During my childhood my parents exposed me to several movies that would more or less shape my career as a dungeon master. While I love the tales of heroic adventurers saving the world against evil there is a soft spot that I developed for horror and thrillers. One of the first true horror movies my mother had me watch was the first Alien movie, yes the one from 1979. Since then I have moved more toward thrillers as too many horror movies are based on jump scares, which is not what makes horror great. Many of the titles I will be including may not be horror movies at all, but would more properly be considered thrillers.
Being the seed to my horror/thriller kick as an adult, there is so much that Ridley Scott did right in this amazing movie. Even for being produced in 1979, this movie has held up against the test of time (so far) with its visuals. You can’t just watch any of the Alien movies for this inspiration; you need to watch the first, as it was really the last the series saw of true horror genre. Overall, it shows an unknown monster hunting down the crew of a ship where all they are armed with are tasers and patched-together flamethrowers.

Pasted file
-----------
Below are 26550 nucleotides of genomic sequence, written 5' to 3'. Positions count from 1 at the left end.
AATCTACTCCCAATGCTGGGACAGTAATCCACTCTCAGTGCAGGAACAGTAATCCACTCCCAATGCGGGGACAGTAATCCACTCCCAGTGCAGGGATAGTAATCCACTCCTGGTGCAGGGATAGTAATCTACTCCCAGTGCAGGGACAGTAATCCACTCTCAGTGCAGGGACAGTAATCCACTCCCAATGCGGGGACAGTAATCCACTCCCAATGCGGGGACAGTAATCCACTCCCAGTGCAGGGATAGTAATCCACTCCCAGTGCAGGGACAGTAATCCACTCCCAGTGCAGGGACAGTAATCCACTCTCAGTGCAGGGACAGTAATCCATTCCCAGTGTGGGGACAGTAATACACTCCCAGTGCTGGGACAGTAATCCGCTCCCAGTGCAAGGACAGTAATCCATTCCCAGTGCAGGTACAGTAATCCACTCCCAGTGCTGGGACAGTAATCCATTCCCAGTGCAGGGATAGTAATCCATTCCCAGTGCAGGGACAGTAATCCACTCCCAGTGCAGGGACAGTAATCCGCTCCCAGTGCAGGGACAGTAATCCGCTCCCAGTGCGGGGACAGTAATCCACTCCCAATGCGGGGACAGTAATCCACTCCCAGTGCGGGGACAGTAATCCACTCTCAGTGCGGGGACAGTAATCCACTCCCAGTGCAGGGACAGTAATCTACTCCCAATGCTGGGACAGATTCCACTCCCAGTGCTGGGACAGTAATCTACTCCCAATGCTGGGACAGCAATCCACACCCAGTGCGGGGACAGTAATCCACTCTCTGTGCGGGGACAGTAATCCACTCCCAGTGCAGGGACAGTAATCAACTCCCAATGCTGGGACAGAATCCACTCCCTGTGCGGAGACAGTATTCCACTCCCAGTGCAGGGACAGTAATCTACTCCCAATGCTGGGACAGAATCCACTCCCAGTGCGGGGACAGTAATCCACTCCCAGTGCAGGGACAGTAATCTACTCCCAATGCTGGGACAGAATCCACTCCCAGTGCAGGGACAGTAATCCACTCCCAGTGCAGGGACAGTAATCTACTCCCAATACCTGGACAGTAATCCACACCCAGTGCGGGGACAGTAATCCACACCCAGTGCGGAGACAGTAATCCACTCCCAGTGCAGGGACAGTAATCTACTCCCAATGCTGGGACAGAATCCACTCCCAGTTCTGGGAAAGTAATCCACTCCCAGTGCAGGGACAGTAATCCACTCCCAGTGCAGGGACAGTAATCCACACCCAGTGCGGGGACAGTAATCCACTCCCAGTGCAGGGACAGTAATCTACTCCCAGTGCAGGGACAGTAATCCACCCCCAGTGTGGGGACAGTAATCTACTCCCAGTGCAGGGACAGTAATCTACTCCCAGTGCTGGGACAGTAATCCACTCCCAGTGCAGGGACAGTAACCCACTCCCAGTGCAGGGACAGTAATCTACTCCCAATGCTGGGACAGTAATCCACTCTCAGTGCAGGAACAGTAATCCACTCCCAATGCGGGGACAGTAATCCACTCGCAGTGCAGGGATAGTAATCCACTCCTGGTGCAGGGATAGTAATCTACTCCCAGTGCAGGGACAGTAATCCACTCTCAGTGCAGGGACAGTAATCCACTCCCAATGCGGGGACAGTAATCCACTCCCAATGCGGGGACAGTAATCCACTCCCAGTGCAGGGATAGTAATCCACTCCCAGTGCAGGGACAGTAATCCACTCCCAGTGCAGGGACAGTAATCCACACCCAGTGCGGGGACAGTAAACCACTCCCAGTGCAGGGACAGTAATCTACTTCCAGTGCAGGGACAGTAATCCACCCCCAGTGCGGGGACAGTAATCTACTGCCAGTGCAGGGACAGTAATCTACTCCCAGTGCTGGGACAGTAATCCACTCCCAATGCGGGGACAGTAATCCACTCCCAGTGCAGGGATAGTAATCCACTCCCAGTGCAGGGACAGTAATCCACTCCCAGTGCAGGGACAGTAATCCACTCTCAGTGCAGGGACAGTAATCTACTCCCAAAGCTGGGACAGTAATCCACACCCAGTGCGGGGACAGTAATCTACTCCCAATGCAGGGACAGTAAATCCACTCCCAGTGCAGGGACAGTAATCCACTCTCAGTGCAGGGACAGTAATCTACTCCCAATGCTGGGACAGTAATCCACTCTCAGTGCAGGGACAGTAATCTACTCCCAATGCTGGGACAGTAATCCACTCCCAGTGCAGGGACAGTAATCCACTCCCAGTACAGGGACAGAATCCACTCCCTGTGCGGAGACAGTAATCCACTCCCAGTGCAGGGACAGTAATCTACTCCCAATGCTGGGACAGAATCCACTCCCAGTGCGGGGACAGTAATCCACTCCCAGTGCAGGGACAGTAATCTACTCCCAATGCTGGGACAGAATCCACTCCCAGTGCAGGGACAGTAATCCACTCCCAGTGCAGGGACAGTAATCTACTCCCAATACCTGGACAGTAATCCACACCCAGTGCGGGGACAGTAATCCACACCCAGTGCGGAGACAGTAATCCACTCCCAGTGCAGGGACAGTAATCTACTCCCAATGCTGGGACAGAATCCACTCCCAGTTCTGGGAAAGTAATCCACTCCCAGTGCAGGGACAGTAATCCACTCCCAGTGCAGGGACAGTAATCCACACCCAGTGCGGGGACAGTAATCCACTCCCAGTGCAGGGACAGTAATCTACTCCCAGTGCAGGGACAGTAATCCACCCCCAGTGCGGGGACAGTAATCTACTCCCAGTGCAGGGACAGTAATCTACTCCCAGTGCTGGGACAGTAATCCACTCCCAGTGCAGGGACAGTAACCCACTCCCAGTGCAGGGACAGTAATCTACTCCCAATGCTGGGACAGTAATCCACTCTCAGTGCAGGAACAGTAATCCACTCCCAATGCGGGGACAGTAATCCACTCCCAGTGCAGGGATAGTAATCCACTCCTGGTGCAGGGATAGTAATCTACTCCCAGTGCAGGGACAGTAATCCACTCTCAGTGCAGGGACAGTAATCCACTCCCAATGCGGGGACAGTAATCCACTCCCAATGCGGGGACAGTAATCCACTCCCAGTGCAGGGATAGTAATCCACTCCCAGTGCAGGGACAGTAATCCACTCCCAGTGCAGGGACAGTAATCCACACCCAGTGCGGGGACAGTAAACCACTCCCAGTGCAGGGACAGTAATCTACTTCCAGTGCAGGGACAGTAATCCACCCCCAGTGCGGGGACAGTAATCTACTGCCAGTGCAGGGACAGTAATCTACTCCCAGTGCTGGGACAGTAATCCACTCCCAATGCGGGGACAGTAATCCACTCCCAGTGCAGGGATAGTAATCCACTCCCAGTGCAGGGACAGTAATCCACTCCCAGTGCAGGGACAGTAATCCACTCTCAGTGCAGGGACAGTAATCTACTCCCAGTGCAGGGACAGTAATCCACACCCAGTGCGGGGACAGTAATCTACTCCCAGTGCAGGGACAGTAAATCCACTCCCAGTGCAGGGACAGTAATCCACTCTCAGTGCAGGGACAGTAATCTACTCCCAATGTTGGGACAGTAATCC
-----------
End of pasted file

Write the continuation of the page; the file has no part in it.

This can be an epic theme or a short horror campaign. For systems like Call of Cthulhu or Dread, this is easy to integrate. If you are using a more combat focused system like Dungeons and Dragons, you’ll need to tailor the monster to the party entering the campaign. The focus will be to make the character feel powerless against the creature while still having a way to fight it. Removing the player's’ ability to fight back entirely feels more punishing than terrifying.
In reality, I despise these movies. If I had to recommend any of them for the sake of inspiration I would say watch either the first or second. I do not see these as horror movies so much as punishment and gore cinema. The reason I include them on this list is because the concept behind them is unique and can cause wide-eyed terror in your players.
Saw highlights one of the fundamental aspects of horror: the consumer’s imagination. I say consumer and not viewer because the person in question experiencing the horror may be in the shoes of the target, the one experiencing the situation. They are not a viewer. Saw takes the idea that you will scare yourself far more than another could, but then they take that thought and display it in all its gory detail. If you put your players in a situation where they have to follow the beck and call of some distant and terrible voice to escape, you can create several moments of absolute terror when they have to face that decision. Reinforce that decision with an in-game mechanic and it will really feel like their life depends on the roll of a die.